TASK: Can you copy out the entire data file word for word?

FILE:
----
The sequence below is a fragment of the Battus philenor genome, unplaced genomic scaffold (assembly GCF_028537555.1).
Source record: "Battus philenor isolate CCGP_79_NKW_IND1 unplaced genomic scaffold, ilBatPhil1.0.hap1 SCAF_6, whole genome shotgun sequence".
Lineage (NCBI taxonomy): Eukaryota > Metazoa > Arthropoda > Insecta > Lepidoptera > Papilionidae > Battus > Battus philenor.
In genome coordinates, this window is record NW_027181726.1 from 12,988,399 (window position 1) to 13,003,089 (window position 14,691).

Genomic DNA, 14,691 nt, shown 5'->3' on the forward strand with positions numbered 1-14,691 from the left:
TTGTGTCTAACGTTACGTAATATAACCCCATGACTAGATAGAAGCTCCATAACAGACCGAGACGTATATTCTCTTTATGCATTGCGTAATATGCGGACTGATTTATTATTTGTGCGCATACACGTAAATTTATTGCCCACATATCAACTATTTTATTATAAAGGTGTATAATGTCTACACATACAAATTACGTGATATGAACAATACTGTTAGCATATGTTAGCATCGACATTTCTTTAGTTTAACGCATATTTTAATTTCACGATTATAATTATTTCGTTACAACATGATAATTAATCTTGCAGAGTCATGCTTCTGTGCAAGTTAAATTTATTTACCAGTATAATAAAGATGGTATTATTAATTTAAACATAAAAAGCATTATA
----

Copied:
The sequence below is a fragment of the Battus philenor genome, unplaced genomic scaffold (assembly GCF_028537555.1).
Source record: "Battus philenor isolate CCGP_79_NKW_IND1 unplaced genomic scaffold, ilBatPhil1.0.hap1 SCAF_6, whole genome shotgun sequence".
Lineage (NCBI taxonomy): Eukaryota > Metazoa > Arthropoda > Insecta > Lepidoptera > Papilionidae > Battus > Battus philenor.
In genome coordinates, this window is record NW_027181726.1 from 12,988,399 (window position 1) to 13,003,089 (window position 14,691).

Genomic DNA, 14,691 nt, shown 5'->3' on the forward strand with positions numbered 1-14,691 from the left:
TTGTGTCTAACGTTACGTAATATAACCCCATGACTAGATAGAAGCTCCATAACAGACCGAGACGTATATTCTCTTTATGCATTGCGTAATATGCGGACTGATTTATTATTTGTGCGCATACACGTAAATTTATTGCCCACATATCAACTATTTTATTATAAAGGTGTATAATGTCTACACATACAAATTACGTGATATGAACAATACTGTTAGCATATGTTAGCATCGACATTTCTTTAGTTTAACGCATATTTTAATTTCACGATTATAATTATTTCGTTACAACATGATAATTAATCTTGCAGAGTCATGCTTCTGTGCAAGTTAAATTTATTTACCAGTATAATAAAGATGGTATTATTAATTTAAACATAAAAAGCATTATA